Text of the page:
Diverse species
    Varied management
  • Where we worked
    In three 100 km2 Sentinel sites
    Elevation: 1200 – 2200 m a.s.l.
    In western Kenya
    A landscape approach
    Random sampling
    Stratified by size class;
    6 dbh classes used
    30 x 30 m plots
    LDSF (Walsh and Vȧgen, 2006)
  • What was measured
    GPS coordinates
    Diameters
    Tree height
    Crown dimensions
    Crown conditions
    Tree species name
    Cores for wood density
    Aboveground biomass (AGB)
    • 72 trees sampled
    • 879 trees measured to
    estimate representative biomass
  • Also belowground biomass (BGB)
    Root collar diameter (RCD)
    Diameters of main roots
    Length of main roots
    Depth excavated
    Biomass of missing roots determined by extrapolation
    2 m
    l1 = total root length; l2 = excavated section; l3 = missing portion
  • The equations: development and validation
    Diameter (dbh) as lone predictor for AGB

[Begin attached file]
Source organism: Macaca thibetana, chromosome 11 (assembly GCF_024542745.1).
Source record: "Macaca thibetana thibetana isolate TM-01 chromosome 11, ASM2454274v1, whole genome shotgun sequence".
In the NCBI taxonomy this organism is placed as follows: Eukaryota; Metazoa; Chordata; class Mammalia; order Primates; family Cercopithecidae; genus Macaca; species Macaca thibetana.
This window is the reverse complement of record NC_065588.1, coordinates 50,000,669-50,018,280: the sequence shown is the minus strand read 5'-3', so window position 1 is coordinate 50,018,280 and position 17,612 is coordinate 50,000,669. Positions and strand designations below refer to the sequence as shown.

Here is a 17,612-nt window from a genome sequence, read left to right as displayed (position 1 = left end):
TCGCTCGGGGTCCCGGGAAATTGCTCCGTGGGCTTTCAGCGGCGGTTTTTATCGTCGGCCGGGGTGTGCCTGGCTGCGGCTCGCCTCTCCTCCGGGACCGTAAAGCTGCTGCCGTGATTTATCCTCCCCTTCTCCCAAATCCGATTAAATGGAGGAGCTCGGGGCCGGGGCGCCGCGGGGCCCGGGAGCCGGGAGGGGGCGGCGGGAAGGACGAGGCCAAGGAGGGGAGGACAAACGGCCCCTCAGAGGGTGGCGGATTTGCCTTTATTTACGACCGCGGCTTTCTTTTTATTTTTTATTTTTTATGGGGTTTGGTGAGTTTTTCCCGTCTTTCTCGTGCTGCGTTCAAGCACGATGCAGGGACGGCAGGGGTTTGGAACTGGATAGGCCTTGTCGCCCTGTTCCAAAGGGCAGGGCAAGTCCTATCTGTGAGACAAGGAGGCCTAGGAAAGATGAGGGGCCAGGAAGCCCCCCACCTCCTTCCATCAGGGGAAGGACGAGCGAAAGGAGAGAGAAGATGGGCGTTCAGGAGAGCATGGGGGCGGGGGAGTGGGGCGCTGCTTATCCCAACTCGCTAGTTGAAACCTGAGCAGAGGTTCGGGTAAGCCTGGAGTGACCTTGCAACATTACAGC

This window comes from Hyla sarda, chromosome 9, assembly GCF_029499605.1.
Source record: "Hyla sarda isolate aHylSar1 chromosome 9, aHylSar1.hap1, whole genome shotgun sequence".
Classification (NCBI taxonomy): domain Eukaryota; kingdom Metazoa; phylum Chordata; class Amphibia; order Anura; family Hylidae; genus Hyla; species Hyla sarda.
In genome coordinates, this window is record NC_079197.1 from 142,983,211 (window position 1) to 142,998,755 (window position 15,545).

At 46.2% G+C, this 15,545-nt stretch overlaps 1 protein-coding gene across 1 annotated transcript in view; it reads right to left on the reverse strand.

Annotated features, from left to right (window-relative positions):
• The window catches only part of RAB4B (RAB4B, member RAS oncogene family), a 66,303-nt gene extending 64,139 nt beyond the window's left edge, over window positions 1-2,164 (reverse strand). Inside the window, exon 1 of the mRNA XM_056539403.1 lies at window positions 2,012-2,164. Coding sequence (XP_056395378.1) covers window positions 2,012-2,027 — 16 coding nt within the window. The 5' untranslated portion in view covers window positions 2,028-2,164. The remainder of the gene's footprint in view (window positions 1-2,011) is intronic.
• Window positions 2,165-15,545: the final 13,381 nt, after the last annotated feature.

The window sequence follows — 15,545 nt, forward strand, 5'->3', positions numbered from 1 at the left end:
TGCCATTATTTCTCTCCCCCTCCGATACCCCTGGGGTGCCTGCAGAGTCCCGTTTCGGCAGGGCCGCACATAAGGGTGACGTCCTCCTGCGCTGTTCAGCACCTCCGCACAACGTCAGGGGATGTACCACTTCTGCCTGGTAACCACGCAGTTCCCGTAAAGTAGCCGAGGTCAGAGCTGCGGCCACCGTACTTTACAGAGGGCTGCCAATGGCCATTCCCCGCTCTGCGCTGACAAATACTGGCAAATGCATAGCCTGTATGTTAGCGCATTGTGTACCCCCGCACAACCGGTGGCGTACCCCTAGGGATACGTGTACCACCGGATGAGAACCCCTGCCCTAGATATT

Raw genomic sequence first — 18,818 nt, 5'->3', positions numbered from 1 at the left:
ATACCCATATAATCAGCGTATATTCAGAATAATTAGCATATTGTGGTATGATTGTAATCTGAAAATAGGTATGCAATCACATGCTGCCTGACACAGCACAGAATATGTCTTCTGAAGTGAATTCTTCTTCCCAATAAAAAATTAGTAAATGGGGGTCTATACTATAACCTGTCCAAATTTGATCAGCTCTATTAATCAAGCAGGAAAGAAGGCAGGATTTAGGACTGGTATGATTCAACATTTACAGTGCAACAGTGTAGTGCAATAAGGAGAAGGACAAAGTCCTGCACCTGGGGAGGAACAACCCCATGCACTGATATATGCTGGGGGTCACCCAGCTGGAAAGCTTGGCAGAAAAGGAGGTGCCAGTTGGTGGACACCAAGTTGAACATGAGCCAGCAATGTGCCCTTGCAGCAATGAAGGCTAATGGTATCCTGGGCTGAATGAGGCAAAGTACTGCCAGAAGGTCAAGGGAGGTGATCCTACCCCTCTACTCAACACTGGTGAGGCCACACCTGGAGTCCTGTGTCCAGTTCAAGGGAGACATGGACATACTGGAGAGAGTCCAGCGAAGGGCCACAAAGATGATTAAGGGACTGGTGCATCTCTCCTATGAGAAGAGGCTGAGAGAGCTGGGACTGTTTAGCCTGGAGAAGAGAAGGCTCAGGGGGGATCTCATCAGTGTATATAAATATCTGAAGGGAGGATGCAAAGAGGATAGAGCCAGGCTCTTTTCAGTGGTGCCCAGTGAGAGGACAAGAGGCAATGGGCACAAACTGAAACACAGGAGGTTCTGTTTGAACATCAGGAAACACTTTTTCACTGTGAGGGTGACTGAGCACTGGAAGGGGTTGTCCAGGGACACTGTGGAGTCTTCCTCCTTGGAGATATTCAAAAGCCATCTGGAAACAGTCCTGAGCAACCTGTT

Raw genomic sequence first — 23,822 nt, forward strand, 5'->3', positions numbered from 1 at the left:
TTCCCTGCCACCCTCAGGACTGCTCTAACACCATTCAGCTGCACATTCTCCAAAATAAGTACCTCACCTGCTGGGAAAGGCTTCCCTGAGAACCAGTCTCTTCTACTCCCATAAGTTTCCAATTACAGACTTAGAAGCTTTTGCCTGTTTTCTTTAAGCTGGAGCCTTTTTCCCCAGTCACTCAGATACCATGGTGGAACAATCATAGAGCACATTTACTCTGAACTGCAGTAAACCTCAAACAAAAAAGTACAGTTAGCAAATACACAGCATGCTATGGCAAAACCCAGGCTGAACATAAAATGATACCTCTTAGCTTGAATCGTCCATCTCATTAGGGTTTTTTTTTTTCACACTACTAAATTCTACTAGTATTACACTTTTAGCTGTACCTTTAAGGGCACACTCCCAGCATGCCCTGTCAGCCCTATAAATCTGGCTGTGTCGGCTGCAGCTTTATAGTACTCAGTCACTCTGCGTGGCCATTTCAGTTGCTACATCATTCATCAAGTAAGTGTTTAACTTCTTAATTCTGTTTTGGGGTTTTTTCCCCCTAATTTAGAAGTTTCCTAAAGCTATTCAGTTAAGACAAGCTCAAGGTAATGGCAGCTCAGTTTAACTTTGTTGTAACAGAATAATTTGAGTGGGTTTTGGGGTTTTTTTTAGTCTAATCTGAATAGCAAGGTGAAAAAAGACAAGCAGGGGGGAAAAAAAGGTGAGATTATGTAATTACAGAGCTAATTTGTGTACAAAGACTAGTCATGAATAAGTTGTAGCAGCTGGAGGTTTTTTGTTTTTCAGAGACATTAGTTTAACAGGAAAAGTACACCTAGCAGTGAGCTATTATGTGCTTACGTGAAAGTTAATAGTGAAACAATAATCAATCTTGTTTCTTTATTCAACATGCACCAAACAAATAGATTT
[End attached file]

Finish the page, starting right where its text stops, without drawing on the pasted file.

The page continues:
AGB, dbh and RCD as lone predictor for BGB
    Height, wood density, crown area as additional explanatory variables
    Multiple sample holdouts for cross-validation
    Equations = Average of parameters in 12 holdouts
    Model fit and accuracy determined
    Suitability of using published models assessed
  • Cross validation
  • Published equations tested
  • Diameter is a reliable proxy for estimation of aboveground biomass
    • Error = 5 %
    • Strong correlation with AGB, R2 = 0.98
  • Global equations overestimated AGB
    Agricultural landscapes resemble a hybrid of dry and wet forest type
    Henry et al. 2009 underestimated AGB
  • Performance of equation depends on tree size
    H = height
    ρ = wood density
  • Diameter best predictor of BGB
    • Error for BGB models
    • dbh = -4 %
    • AGB = 3 %
    • RCD = -1 %
    • dbh, AGB and RCD showed strong correlation with BGB, R2 >0.90
  • Root:Shoot ratios (RS)
    Decreased with increase in dbh, and AGB
    Was greatly influenced by management (black)
    Varied across the three sites investigated